The Impact of the COVID-19 Emergency Transition to Online Instruction on Faculty Self-Efficacy for Online Teaching
AdvisorDuCette, Joseph P.
Committee memberStull, Judith C., 1944-
Bailey, Lori M.
Boyer, Jean A.
Online teaching self-efficacy
Permanent link to this recordhttp://hdl.handle.net/20.500.12613/8002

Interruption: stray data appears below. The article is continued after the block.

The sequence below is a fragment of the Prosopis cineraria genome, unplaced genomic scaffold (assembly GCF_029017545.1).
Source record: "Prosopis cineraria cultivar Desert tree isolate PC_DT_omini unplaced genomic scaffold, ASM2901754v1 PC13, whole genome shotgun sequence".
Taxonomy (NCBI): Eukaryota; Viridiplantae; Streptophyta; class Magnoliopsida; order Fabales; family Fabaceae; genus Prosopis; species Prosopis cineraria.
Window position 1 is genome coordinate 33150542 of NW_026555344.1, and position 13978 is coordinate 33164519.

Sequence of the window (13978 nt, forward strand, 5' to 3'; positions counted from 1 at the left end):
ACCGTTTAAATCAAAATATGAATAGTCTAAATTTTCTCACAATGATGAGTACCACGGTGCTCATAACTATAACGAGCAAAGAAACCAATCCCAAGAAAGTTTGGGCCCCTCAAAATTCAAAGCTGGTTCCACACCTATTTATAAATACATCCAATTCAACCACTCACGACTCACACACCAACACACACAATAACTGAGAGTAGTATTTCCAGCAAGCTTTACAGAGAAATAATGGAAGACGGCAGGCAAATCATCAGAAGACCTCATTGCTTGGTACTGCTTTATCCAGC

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AbstractThe purpose of this study was to examine the effect of the emergency transition to online instruction due to COVID-19 on faculty self-efficacy for online teaching. A survey was constructed by adapting items from multiple previously vetted instruments into a retrospective pre-test/post-test design. Data were collected in January 2022 from 83 faculty at a private, STEM-focused university in Pennsylvania. On average, respondents increased their online teaching load by approximately 25% as a result of the emergency transition due to COVID-19, after which they showed a statistically significant increase in online teaching self-efficacy with a very large effect size. Dispersion was lower in the post-COVID time period. Also, the more change to their typical course delivery mode a faculty experienced, the greater the increase in their online teaching self-efficacy. These findings suggest that the universal experience of the emergency transition to online instruction due to COVID-19 may have had an equalizing effect on online teaching self-efficacy. Age and scores on measures of teaching self-efficacy not specific to online instruction had statistically significant relationships with online teaching self-efficacy in separate pre- and post-COVID regression models; however, a Chow Test indicated that there was no statistically significant difference between the two equations with all parameters taken together. Administrators should consider diversifying the modalities in which faculty teach to provide ongoing exposure to online teaching, which will support faculty online teaching self-efficacy and, thus, help prepare universities for any future unexpected transition to online instruction.
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